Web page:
Combination of [177Lu]Lu-DOTA-TATE Targeted Radionuclide Therapy and Photothermal Therapy as a Promising Approach for Cancer Treatment: In Vivo Studies in a Human Xenograft Mouse Model
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Peptide receptor radionuclide therapy (PRRT) relies on α-and β-emitting radionuclides bound to a peptide that commonly targets somatostatin receptors (SSTRs) for the localized killing of tumors through ionizing radiation. A Lutetium-177 (177Lu)-based probe linked to the somatostatin analog octreotate ([177Lu]Lu-DOTA-TATE) is approved for the treatment of certain SSTR-expressing tumors and has been shown to improve survival. However, a limiting factor of PRRT is the potential toxicity derived from the high doses needed to kill the tumor. This could be circumvented by combining PRRT with other treatments for an enhanced anti-tumor effect. Photothermal therapy (PTT) relies on nanoparticle-induced hyperthermia for cancer treatment and could be a useful add-on to PRRT. Here, we investigate a strategy combining [177Lu]Lu-DOTA-TATE PRRT and nanoshell (NS)-based PTT for the treatment of SSTR-expressing small-cell lung tumors in mice. Our results showed that the combination treatment improved survival compared to PRRT alone, but only when PTT was performed one day after [177Lu]Lu-DOTA-TATE injection (one of the timepoints examined), showcasing the effect of treatment timing in relation to outcome. Furthermore, the combination treatment was well-tolerated in the mice. This indicates that strategies involving NS-based PTT as an add-on to PRRT could be promising and should be investigated further.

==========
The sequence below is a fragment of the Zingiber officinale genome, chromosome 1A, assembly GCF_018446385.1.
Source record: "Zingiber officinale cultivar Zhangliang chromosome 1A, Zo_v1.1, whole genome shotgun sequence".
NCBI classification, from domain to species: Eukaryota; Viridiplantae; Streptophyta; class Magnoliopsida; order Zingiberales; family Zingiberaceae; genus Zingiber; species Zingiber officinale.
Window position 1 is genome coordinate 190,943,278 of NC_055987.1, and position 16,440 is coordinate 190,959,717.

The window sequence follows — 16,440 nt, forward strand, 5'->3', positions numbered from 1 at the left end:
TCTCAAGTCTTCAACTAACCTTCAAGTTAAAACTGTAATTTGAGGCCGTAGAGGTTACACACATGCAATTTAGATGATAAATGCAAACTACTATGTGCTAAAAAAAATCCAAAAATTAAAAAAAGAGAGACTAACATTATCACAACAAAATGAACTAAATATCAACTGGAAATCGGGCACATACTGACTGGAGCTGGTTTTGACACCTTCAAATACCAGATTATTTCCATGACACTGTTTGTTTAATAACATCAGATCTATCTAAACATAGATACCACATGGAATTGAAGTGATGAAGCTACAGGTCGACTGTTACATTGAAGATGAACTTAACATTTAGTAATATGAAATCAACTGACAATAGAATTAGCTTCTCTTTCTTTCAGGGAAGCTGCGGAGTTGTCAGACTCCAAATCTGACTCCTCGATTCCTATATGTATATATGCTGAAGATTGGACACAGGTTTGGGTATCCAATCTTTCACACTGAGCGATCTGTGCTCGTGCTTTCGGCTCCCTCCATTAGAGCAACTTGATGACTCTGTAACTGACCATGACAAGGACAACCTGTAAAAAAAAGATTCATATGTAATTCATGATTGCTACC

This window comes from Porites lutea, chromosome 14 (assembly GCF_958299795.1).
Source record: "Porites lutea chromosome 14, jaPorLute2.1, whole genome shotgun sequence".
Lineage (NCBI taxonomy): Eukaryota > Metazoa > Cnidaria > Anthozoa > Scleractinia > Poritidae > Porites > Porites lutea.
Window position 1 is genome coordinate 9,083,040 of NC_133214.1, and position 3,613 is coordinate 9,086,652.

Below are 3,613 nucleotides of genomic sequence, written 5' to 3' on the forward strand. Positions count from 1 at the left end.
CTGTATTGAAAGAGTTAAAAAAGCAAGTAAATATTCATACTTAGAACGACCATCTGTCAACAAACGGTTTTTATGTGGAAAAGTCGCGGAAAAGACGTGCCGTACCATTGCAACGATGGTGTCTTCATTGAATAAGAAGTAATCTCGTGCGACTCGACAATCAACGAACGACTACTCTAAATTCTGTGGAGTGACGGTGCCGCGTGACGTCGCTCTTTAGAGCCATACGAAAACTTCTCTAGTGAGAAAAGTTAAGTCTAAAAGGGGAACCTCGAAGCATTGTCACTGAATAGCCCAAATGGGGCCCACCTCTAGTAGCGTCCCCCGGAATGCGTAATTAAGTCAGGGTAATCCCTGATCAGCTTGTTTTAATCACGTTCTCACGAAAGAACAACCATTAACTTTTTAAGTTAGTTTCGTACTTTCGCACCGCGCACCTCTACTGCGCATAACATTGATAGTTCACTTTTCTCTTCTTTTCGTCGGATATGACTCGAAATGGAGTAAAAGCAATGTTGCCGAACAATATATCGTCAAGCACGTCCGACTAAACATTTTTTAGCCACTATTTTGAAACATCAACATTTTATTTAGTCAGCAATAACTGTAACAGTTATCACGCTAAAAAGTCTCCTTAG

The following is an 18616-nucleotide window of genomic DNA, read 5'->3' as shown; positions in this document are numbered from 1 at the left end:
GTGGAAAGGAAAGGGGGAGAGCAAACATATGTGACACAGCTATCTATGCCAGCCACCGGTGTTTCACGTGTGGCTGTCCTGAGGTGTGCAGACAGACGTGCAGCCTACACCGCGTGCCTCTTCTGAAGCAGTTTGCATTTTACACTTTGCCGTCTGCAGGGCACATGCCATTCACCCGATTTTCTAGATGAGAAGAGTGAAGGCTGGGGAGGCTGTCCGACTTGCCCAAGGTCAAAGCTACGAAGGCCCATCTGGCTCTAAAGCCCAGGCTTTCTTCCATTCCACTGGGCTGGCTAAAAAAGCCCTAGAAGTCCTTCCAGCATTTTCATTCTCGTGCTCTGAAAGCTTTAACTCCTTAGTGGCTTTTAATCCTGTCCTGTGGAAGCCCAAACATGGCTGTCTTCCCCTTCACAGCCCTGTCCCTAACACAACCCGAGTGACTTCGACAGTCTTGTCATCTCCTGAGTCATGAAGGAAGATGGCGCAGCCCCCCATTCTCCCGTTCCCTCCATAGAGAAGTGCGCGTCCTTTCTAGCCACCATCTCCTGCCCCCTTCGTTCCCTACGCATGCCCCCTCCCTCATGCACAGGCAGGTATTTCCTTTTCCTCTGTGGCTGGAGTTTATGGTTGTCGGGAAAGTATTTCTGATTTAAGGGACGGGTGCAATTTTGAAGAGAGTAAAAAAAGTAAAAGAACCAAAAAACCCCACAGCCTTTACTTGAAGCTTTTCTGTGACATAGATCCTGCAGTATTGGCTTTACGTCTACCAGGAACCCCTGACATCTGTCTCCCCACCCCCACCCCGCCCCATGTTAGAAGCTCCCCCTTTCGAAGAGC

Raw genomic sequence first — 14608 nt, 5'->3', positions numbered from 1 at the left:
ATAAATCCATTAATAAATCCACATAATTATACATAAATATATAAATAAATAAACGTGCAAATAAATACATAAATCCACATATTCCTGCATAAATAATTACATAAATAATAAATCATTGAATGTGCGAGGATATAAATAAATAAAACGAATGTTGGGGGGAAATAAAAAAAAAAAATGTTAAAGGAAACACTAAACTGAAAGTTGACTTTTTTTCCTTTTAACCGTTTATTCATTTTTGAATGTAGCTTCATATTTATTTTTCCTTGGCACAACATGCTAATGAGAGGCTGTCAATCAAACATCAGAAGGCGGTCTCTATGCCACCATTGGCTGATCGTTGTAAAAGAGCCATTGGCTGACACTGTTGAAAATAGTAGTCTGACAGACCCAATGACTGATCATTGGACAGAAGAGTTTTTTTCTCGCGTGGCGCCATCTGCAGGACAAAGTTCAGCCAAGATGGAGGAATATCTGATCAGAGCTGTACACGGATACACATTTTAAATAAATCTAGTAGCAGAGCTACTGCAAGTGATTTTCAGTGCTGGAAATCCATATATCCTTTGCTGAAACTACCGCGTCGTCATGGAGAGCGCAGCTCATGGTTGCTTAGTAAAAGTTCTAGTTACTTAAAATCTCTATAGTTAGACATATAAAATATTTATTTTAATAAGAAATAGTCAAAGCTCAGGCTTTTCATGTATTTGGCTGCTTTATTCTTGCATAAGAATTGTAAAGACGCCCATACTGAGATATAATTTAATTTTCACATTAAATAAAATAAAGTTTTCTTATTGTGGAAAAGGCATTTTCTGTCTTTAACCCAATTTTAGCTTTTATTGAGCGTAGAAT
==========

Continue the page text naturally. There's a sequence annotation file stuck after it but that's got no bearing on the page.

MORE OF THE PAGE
|Status||Udgivet - 2022|
This project received funding from the European Union’s Horizon 2020 research and innovation programme under the grant agreements no. 670261 (ERC Advanced Grant) and 668532 (Click-It), the Lundbeck Foundation, the Novo Nordisk Foundation, the Innovation Fund Denmark, the Neuroendocrine Tumor Research Foundation, the Danish Cancer Society, the Arvid Nilsson Foundation, the Neye Foundation, the Research Foundation of Rigshospitalet, the Danish National Research Foundation (grant 126), the Research Council of the Capital Region of Denmark, the Danish Health Authority, the John and Birthe Meyer Foundation and the Research Council for Independent Research. Andreas Kjaer is a Lundbeck Foundation Professor.
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